Trudeau insists vaccination effort is on track despite Pfizer-BioNTech supply disruption
Delivery of Pfizer-BioNTech doses to Canada for week of Jan. 25 has been cancelled, says Maj.-Gen. Dany Fortin
Despite a significant short-term gap in deliveries of Pfizer-BioNTech vaccines to Canada, Prime Minister Justin Trudeau said today he's still confident the country is on track to vaccinate every Canadian who wants a shot by September.
"This situation with the Pfizer delay is temporary. Our vaccination objectives for the first quarter of the year, January to March, are not changing," Trudeau said from the steps of Rideau Cottage today.
"The total number of doses committed to us is still the same," he said, adding that "every Canadian" who wants to be vaccinated will get the shot "by September."
Maj.-Gen. Dany Fortin, the military commander leading vaccine logistics for the federal government, said that Canadians should expect only 50 per cent of the promised Pfizer-BioNTech doses the government was promised for the remainder of January.
Fortin said Canada will only get 82 per cent of the vaccine doses it expected this week, and no deliveries at all from Pfizer-BioNTech next week, before shipments resume in the last week of January.
Watch: Trudeau on vaccine supply challenges in the first three months of 2021
Fortin said deliveries are expected to scale up in the first two weeks of February, adding he won't be able to offer more details about Pfizer-BioNTech shipments next month until he is briefed by the company on Thursday.
Fortin has said previously that Canada was expecting the delivery of 1.4 million Pfizer doses in February.
"Numbers are expected to go back up to what we had originally planned and Pfizer continues to tell us that they expect to be able to deliver up to four million of doses of Pfizer vaccine by the end of this quarter, so by the end of March," he said.
Pfizer issued a public statement today saying that the company is looking to ramp up vaccine production and deliver up to two billion doses over 2021.
"To accomplish this, certain modifications of production processes will be required," the company said. "Pfizer is scaling up manufacturing operations in our Puurs, Belgium manufacturing facility to increase dose availability and output and, as a result, there will be a temporary impact on some shipments until mid-February in order to quickly enable increased production volumes afterwards."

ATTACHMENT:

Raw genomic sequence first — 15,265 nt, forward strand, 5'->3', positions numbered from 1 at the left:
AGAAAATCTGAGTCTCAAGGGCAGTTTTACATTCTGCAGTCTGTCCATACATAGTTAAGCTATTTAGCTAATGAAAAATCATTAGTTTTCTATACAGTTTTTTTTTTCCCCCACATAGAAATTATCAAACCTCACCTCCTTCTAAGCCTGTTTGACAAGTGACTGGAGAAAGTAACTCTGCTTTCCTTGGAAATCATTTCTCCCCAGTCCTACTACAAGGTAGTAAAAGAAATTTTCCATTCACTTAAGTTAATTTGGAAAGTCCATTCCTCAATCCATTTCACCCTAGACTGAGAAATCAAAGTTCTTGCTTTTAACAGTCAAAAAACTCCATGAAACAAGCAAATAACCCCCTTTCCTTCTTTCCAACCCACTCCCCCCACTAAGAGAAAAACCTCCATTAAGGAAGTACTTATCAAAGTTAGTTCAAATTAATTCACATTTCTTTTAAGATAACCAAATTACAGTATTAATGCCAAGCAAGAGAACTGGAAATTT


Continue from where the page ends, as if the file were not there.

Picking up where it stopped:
The company said it anticipates that the supply disruptions will balance out and that it will be able to keep its delivery schedule for the first quarter of the year.
Watch: Maj.-Gen. Dany Fortin says some deliveries of Pfizer-BioNTech have been suspended
Public Services and Procurement Minister Anita Anand said she spent the weekend on the phone with Pfizer executives making the point that the delivery schedule must return to normal as soon as possible.
"We knew that we would likely need to weather challenges with supply, given complex manufacturing, unprecedented global demand and rapid acceleration to peak production," Anand said. "This is an evolving situation but I will continue to update Canadians as soon as I have additional information."
Anand later addressed a statement put out by Pfizer on Jan. 15 that said the supply disruptions in Europe would be gone, and vaccine delivery would be back to normal in the EU, by the week of Jan. 25.
"They assured me that Canada would be treated equitably. They assured me that Pfizer would comply with its contractual commitments of four million doses for Q1," she told CBC News Network's Power & Politics in an interview that aired earlier this evening.
Anand said last week that while Pfizer's Michigan plant is only 220 kilometres away from the Detroit-Windsor border crossing, the vaccines being produced there have been earmarked for the American market.
Moderna is expected to deliver another two million doses of its vaccine over the first three months of the year. Fortin said that deliveries of that vaccine remain on track and Canada expects to take delivery of 230,000 doses in the first week of February.
As of Jan. 14, Canada had received 765,100 vaccine doses. Of that total, 588,900 were from Pfizer-BioNTech and 176,200 were from Moderna.
Other promising vaccine candidates from AstraZeneca and Johnson & Johnson's pharmaceutical division, Janssen, are being reviewed by regulators at Health Canada.